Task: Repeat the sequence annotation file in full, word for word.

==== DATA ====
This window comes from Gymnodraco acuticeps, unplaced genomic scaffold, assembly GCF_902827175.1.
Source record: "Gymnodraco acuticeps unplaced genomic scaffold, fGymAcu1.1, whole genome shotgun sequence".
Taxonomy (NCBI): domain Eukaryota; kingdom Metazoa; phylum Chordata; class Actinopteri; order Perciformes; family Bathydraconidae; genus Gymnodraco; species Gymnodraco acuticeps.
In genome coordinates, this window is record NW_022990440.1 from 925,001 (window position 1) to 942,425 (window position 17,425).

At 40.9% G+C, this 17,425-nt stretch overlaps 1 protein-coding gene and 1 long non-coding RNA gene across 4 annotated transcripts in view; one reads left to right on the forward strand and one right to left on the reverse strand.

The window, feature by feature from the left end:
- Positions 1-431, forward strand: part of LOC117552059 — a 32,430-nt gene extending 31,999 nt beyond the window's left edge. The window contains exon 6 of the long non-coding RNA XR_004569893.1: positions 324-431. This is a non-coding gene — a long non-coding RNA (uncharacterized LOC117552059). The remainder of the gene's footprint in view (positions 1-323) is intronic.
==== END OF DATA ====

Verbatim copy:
This window comes from Gymnodraco acuticeps, unplaced genomic scaffold, assembly GCF_902827175.1.
Source record: "Gymnodraco acuticeps unplaced genomic scaffold, fGymAcu1.1, whole genome shotgun sequence".
Taxonomy (NCBI): domain Eukaryota; kingdom Metazoa; phylum Chordata; class Actinopteri; order Perciformes; family Bathydraconidae; genus Gymnodraco; species Gymnodraco acuticeps.
In genome coordinates, this window is record NW_022990440.1 from 925,001 (window position 1) to 942,425 (window position 17,425).

At 40.9% G+C, this 17,425-nt stretch overlaps 1 protein-coding gene and 1 long non-coding RNA gene across 4 annotated transcripts in view; one reads left to right on the forward strand and one right to left on the reverse strand.

The window, feature by feature from the left end:
- Positions 1-431, forward strand: part of LOC117552059 — a 32,430-nt gene extending 31,999 nt beyond the window's left edge. The window contains exon 6 of the long non-coding RNA XR_004569893.1: positions 324-431. This is a non-coding gene — a long non-coding RNA (uncharacterized LOC117552059). The remainder of the gene's footprint in view (positions 1-323) is intronic.